They say that birds are descended from dinosaurs. It may be that some humans have also undergone such transformations. Jibril Rajoub, once supreme tough guy and the head of security in the West Bank under Yasser Arafat, is today the head of the Palestinian Football Federation and the Palestine Olympic Committee.
“Abu Rami”, as he is better known, has successfully managed the shift from confronter of Hamas, to leader of youth and sports activities in Palestine. Indeed, as Palestinians increasingly aim for the symbols and realities of statehood this year, Jibril’s efforts to bring international football teams to play in Palestine, and to give coherence to his national football league, can only be seen as part of this living current: the slow and belated search for statehood for the Palestinian people.
Abu Rami was not always so benign. He was arrested at the tender age of 17 for having thrown a grenade at an Israeli bus in an act of resistance against the occupation. The explosive did not go off, but the attempt was enough to land him 17 years in jail. There, he learned Hebrew and formed his character, firming up his toughness and acumen enough to become a leader - a skill that has served him well as a member of the Fatah Party.
Jibril has known the full spectrum of knocks in life. He was exiled from the West Bank in the late 1980s and unceremoniously dumped in southern Lebanon by the Israeli government for his troublesome activities. From there, he made his way to Tunis and the offices of Yasser Arafat and the PLO, before returning to the West Bank with the Palestinian leader during the Oslo accords. From there he rose to the highest positions of national security of the Palestinian Authority.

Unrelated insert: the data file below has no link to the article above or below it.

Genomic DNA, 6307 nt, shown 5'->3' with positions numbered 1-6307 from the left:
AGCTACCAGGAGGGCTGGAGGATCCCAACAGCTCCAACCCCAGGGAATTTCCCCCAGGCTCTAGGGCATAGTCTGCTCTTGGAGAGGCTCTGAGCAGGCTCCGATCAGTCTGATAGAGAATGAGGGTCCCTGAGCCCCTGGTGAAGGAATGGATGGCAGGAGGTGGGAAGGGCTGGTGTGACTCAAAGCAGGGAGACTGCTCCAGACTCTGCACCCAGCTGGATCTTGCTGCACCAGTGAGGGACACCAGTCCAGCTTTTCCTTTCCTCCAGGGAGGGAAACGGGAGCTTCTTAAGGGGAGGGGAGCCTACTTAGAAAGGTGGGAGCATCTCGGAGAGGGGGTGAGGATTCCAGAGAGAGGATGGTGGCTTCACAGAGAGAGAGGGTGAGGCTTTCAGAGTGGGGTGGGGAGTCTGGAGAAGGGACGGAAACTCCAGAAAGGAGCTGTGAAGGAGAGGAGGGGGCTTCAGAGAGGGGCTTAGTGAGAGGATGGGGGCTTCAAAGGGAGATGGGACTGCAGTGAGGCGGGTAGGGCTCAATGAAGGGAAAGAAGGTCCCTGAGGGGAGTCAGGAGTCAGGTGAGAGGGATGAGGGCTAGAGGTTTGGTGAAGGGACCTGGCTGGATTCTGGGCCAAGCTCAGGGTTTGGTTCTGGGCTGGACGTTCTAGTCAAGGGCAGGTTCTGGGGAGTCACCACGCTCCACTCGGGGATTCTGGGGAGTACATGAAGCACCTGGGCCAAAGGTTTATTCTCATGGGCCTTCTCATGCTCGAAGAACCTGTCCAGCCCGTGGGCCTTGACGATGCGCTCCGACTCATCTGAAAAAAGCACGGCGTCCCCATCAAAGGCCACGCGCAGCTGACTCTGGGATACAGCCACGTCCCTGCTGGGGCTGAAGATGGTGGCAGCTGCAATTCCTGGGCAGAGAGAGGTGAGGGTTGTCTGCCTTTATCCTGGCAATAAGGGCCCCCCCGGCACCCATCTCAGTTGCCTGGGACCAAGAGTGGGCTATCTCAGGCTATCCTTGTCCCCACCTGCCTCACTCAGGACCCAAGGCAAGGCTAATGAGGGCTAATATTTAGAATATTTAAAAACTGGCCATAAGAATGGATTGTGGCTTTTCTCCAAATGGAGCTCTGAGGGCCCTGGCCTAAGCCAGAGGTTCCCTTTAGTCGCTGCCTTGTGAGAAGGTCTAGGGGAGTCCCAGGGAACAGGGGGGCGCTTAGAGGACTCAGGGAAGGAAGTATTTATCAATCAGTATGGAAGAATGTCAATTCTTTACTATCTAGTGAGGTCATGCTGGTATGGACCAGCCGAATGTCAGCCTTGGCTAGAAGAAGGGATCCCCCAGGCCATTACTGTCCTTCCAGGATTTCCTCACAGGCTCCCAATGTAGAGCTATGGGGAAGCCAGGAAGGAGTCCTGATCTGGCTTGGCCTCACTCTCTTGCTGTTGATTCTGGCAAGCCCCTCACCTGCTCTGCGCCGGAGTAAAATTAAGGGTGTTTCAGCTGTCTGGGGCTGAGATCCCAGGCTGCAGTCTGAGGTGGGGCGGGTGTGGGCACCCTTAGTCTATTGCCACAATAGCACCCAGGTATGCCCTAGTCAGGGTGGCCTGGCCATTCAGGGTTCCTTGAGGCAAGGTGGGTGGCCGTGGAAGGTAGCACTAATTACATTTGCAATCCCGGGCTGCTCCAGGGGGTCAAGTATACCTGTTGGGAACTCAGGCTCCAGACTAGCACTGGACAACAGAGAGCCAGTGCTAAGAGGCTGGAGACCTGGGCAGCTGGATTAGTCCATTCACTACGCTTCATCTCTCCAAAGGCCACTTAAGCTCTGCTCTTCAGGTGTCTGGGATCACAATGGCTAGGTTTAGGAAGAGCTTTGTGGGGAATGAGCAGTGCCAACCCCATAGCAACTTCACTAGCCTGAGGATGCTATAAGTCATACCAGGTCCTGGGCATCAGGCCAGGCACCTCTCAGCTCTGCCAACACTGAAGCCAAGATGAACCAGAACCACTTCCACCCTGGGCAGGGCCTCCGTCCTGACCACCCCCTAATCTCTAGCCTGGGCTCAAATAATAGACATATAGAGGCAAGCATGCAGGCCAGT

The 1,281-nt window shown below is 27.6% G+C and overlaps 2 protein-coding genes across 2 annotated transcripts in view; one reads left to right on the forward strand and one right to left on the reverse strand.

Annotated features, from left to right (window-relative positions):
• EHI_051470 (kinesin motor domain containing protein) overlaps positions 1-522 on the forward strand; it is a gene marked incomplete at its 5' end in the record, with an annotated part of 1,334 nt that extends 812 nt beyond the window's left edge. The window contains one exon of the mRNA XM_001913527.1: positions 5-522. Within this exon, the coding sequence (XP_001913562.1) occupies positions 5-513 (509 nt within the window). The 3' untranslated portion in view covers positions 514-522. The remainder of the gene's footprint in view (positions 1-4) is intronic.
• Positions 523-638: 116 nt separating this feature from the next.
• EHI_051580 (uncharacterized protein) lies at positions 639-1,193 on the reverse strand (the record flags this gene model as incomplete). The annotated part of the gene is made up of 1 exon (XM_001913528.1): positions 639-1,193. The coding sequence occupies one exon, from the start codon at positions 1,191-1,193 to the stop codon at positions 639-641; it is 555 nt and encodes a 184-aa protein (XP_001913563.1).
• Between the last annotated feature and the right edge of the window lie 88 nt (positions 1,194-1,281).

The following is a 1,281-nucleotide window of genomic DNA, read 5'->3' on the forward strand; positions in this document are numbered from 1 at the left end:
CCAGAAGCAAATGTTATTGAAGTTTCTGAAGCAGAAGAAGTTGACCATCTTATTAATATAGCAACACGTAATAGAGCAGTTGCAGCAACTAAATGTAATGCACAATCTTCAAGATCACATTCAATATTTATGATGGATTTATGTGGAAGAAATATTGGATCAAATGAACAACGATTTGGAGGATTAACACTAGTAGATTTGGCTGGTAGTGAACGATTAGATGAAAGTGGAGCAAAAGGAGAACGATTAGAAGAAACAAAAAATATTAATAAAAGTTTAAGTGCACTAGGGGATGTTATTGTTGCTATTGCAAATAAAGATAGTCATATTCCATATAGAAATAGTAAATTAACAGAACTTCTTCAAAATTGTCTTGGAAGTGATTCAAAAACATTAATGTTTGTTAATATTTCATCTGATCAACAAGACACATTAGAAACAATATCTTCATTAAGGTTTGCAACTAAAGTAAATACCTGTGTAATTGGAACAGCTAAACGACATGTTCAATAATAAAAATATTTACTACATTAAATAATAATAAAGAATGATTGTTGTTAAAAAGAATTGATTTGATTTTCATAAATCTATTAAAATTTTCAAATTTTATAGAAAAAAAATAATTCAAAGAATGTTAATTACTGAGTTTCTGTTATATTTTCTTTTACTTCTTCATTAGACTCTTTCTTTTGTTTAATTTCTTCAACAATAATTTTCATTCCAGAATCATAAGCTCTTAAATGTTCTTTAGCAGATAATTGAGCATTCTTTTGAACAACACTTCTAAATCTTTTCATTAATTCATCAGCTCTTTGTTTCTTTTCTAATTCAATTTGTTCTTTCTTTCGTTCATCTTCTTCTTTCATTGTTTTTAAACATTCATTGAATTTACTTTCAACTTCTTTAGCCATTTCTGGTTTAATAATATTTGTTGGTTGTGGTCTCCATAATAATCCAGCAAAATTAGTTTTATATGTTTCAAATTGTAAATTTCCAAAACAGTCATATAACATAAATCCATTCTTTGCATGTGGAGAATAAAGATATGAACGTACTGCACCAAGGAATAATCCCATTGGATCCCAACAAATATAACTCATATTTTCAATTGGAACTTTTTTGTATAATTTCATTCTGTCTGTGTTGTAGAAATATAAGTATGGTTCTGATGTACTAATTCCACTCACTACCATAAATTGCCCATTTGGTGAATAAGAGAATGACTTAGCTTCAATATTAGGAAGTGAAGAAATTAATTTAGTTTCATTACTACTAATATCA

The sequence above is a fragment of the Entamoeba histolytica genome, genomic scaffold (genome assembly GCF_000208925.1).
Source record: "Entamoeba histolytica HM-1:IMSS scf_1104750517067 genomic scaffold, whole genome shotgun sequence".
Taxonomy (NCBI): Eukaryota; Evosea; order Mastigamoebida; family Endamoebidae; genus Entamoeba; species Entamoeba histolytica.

All those efforts wasted away in a few deadly months in 2000 as Israel crushed the Palestinian Intifada that followed the Camp David negotiations, and, along with it, all of Abu Rami’s security institutions in the West Bank.
Since that time, Abu Rami moved slowly but surely away from pure politics. But he retains an important position on the Fatah Central Committee, and has since made the best of his positions as leader of athletics in his burgeoning nation.
A trip to a football match with Abu Rami is a thrill ride. A fight between players caused President Rajoub to leap from his imperial balcony (where he presides over the game) and rush the field to split up the players and create the calm needed for the game to go on. Undoubtedly, this is an intervention he had practiced in jail, and later in the West Bank, before applying it on the grass of the stadium at Al-Ram.
But these are just the professional depictions of the man. Those who know him well describe him as generous and buoyant personality, with a deep, gravelly voice, fitting of a member of "The Sopranos". He possesses an intimidating presence that makes everyone from young women to ministers cower near him. Indeed, there are some who have very difficult memories of his time as head of security in the West Bank and the abuses that came with that.
Still, an invitation to Abu Rami's diwan (with daggers and scimitars hanging from the walls) for a meal of every fowl and fish available in Ramallah, is an opportunity to know the power of traditional Arab and Bedouin generosity. It's also a chance to know the large heart of a man who, after all his travels, will always be from the village of Doura, near Hebron.